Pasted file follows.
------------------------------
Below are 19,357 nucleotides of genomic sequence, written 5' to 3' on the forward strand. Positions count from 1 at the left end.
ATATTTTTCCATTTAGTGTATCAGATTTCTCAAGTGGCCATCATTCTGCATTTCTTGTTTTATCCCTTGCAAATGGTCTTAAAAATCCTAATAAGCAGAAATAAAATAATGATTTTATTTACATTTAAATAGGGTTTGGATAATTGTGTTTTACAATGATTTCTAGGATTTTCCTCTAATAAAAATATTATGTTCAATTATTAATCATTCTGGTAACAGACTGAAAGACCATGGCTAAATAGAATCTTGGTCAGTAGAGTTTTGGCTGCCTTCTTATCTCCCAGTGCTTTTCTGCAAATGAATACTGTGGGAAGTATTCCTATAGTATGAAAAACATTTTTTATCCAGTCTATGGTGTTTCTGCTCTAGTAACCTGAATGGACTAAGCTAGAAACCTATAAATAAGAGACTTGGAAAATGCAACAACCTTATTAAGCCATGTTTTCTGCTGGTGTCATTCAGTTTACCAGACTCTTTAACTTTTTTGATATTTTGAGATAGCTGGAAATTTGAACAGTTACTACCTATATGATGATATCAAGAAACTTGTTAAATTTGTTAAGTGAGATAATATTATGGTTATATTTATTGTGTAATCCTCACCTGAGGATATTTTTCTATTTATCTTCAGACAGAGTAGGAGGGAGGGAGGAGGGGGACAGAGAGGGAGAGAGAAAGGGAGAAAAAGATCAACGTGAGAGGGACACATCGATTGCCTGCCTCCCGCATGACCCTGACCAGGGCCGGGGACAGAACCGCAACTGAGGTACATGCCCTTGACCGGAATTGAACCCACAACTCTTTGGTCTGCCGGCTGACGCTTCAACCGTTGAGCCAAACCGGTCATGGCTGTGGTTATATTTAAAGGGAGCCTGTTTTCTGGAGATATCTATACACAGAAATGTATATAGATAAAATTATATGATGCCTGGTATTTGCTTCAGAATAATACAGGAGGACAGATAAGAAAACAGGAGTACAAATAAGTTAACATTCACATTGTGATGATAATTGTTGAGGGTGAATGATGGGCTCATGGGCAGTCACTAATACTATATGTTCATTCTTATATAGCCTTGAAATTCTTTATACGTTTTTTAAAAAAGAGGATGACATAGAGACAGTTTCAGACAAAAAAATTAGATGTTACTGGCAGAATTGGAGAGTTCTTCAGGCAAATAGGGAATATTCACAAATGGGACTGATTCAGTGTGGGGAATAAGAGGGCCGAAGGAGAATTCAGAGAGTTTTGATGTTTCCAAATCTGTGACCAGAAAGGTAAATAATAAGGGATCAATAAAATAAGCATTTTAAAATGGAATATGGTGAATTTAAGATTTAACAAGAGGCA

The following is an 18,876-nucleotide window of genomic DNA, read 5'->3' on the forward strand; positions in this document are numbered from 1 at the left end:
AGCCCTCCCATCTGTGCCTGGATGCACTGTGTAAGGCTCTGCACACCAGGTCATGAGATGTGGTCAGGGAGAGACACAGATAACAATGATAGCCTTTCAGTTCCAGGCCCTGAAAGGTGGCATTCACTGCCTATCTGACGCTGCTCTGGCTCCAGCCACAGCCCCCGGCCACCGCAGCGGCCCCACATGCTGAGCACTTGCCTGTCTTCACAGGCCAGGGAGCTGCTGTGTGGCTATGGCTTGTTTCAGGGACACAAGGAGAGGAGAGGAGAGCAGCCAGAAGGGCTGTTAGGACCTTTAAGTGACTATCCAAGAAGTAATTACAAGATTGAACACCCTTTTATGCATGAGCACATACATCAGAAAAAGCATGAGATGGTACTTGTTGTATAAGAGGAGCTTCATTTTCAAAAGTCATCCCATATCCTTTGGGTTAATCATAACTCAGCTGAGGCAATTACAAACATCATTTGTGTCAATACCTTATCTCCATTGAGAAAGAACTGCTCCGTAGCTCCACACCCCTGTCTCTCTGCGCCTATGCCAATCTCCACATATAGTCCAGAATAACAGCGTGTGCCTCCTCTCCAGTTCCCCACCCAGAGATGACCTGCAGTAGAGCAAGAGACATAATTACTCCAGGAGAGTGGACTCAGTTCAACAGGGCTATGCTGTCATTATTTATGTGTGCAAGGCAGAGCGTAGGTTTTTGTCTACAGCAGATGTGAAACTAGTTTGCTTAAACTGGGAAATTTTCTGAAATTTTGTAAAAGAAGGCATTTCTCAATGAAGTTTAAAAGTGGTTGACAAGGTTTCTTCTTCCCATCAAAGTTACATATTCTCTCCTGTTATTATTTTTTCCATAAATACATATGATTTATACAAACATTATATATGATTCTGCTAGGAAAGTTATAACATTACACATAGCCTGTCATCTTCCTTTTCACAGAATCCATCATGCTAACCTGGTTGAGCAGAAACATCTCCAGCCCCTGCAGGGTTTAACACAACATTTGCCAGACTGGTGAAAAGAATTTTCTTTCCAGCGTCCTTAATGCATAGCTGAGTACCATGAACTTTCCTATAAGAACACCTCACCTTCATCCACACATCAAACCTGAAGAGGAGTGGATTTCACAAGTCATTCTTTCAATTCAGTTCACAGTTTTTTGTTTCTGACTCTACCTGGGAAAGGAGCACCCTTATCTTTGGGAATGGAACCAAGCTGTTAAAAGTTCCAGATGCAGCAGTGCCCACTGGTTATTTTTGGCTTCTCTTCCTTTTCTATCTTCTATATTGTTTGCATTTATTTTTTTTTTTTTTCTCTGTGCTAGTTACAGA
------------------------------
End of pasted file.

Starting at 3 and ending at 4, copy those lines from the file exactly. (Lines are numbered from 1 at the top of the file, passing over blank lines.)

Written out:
The following is an 18,876-nucleotide window of genomic DNA, read 5'->3' on the forward strand; positions in this document are numbered from 1 at the left end:
AGCCCTCCCATCTGTGCCTGGATGCACTGTGTAAGGCTCTGCACACCAGGTCATGAGATGTGGTCAGGGAGAGACACAGATAACAATGATAGCCTTTCAGTTCCAGGCCCTGAAAGGTGGCATTCACTGCCTATCTGACGCTGCTCTGGCTCCAGCCACAGCCCCCGGCCACCGCAGCGGCCCCACATGCTGAGCACTTGCCTGTCTTCACAGGCCAGGGAGCTGCTGTGTGGCTATGGCTTGTTTCAGGGACACAAGGAGAGGAGAGGAGAGCAGCCAGAAGGGCTGTTAGGACCTTTAAGTGACTATCCAAGAAGTAATTACAAGATTGAACACCCTTTTATGCATGAGCACATACATCAGAAAAAGCATGAGATGGTACTTGTTGTATAAGAGGAGCTTCATTTTCAAAAGTCATCCCATATCCTTTGGGTTAATCATAACTCAGCTGAGGCAATTACAAACATCATTTGTGTCAATACCTTATCTCCATTGAGAAAGAACTGCTCCGTAGCTCCACACCCCTGTCTCTCTGCGCCTATGCCAATCTCCACATATAGTCCAGAATAACAGCGTGTGCCTCCTCTCCAGTTCCCCACCCAGAGATGACCTGCAGTAGAGCAAGAGACATAATTACTCCAGGAGAGTGGACTCAGTTCAACAGGGCTATGCTGTCATTATTTATGTGTGCAAGGCAGAGCGTAGGTTTTTGTCTACAGCAGATGTGAAACTAGTTTGCTTAAACTGGGAAATTTTCTGAAATTTTGTAAAAGAAGGCATTTCTCAATGAAGTTTAAAAGTGGTTGACAAGGTTTCTTCTTCCCATCAAAGTTACATATTCTCTCCTGTTATTATTTTTTCCATAAATACATATGATTTATACAAACATTATATATGATTCTGCTAGGAAAGTTATAACATTACACATAGCCTGTCATCTTCCTTTTCACAGAATCCATCATGCTAACCTGGTTGAGCAGAAACATCTCCAGCCCCTGCAGGGTTTAACACAACATTTGCCAGACTGGTGAAAAGAATTTTCTTTCCAGCGTCCTTAATGCATAGCTGAGTACCATGAACTTTCCTATAAGAACACCTCACCTTCATCCACACATCAAACCTGAAGAGGAGTGGATTTCACAAGTCATTCTTTCAATTCAGTTCACAGTTTTTTGTTTCTGACTCTACCTGGGAAAGGAGCACCCTTATCTTTGGGAATGGAACCAAGCTGTTAAAAGTTCCAGATGCAGCAGTGCCCACTGGTTATTTTTGGCTTCTCTTCCTTTTCTATCTTCTATATTGTTTGCATTTATTTTTTTTTTTTTTCTCTGTGCTAGTTACAGA